Jessica Lu, better known by friends as jLu, is as full of life off-screen as she is on-screen. Her bright, outgoing personality started when she was a child and has seen her through to her blooming acting career today. With roles in MTV’s Awkward, FX drama American Horror Story, all the way to her most recent role on NBC’s Reverie, Lu is no stranger to the on-screen life. However, as an actress of both Chinese and Japanese descent, fame didn’t come easily into her life. Lu had to work to overcome stereotypes and her own mindset regarding Asians in Hollywood. We got the chance to sit down with jLu and talk to her about her life, her career, and her latest role!

Lu started acting long before she knew that acting was a career option. “My parents owned a Chinese restaurant and that’s where I spent my entire childhood. Like, my baby crib was in the kitchen next to all the bags of rice,” she shares. “Growing up with a new audience of customers every day, I’d give each table a performance. Sometimes it was a tap dance, or “Twinkle Twinkle Little Star” on the violin, or a memorized performance of Beauty and the Beast, but everyone got their dinner (with a show!) whether they wanted it or not!”

And whether Lu wanted it or not, performing was in her blood. Luckily, it was exactly what she wanted. “I loved how it made me feel,” she said. “I loved that I could be creative, entertain people, and make them laugh or feel captivated. I never want to stop, it’s what I live for.”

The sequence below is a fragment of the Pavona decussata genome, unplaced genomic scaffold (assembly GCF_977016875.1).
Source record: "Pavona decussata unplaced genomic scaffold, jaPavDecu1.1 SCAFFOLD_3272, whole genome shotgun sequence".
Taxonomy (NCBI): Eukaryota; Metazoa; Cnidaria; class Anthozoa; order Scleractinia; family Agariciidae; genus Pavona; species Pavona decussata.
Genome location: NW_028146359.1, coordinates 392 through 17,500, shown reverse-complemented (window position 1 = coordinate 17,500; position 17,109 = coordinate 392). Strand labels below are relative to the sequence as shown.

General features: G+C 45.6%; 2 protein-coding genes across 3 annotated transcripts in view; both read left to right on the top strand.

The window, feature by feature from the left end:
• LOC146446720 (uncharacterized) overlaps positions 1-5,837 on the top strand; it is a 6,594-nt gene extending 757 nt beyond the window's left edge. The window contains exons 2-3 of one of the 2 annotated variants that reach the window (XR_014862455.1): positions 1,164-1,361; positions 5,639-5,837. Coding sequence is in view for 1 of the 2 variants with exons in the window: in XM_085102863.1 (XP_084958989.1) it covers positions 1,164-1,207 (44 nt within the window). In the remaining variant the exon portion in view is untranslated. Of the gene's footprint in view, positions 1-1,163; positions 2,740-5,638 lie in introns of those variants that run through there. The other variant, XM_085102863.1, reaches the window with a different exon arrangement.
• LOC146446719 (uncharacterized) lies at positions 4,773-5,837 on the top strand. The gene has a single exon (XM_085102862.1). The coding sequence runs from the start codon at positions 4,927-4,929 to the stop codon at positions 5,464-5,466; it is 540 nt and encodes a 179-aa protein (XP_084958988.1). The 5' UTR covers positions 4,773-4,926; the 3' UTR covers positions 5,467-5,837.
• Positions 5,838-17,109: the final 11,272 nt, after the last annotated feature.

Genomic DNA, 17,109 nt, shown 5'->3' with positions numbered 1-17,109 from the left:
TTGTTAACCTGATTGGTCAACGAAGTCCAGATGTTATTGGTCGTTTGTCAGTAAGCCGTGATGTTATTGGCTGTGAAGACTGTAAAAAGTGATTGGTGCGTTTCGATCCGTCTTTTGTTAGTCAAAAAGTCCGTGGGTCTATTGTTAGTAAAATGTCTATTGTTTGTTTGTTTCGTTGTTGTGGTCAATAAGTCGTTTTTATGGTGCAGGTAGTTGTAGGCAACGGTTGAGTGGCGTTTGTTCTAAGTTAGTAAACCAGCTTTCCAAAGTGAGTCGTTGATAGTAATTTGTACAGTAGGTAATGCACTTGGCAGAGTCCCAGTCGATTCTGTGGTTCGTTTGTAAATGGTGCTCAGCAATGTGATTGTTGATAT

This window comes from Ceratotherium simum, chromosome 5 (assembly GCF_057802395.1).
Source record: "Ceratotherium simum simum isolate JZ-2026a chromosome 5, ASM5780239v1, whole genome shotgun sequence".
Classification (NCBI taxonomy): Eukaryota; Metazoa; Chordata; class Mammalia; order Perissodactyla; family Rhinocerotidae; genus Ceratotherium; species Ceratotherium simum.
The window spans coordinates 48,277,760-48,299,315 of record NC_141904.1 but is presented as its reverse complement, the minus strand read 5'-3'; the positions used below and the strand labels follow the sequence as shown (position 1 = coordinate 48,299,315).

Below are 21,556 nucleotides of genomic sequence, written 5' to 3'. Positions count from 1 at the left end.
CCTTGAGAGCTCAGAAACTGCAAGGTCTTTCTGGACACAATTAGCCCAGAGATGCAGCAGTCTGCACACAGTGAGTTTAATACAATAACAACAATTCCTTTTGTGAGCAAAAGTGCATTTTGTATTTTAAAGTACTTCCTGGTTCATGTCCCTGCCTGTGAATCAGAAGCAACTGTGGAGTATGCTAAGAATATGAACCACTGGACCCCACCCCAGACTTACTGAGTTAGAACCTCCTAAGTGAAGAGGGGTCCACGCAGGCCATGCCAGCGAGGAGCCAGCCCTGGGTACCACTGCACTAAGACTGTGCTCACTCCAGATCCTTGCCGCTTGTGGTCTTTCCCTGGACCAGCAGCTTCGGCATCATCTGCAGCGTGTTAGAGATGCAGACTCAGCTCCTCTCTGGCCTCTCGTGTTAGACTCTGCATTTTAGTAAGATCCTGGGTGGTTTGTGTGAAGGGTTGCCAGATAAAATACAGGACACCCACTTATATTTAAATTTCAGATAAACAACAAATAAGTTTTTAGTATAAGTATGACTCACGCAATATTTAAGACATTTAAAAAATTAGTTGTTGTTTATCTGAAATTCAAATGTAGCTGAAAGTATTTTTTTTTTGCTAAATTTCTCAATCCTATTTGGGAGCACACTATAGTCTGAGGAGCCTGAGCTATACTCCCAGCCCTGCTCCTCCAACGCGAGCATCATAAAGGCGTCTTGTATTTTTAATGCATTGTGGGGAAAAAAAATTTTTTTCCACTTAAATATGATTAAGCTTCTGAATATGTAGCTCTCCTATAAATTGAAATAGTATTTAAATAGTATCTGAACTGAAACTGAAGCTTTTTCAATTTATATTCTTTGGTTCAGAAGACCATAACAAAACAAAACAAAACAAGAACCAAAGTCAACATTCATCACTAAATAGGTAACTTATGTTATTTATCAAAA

Lu officially started her career when she was ten years old with the support of her mom. “I started modeling and doing commercial work,” she recounts. “My mom was super supportive from the get-go and encouraged me to go for it. She told me that I had the talent and the guts to do it, and didn’t sugar-coat the fact that there’d be letdowns along the way. Those letdowns would make me stronger, better, and more grateful, and she was right!” At ten years old, she continued to go on auditions and build up her resume of acting gigs while learning how to handle all of those promised letdowns.

“I don’t remember my very first audition, but I do remember my first disappointment,” Lu says. “I must have been about 11 years old. It was for a Payless shoes commercial, and they had all of us actors, all different ages and races, come in barefoot. We stood in a line as someone silently stared at our feet. Then they told us who could stay for the rest of the audition, and who was cut. I was cut. The whole thing took 10 seconds.”

However, that first disappointment taught her a lot about herself and about how things work in show business. “I remember being so embarrassed, thinking that I had done something wrong or that something was wrong with my feet,” Lu shares. “But after the fact, it made me realize that sometimes it’s not about your talent, sometimes they are literally just looking to see if they like what they see before you even get the opportunity. It became a harsh reality for the pressure to be ‘perfect’ after that.”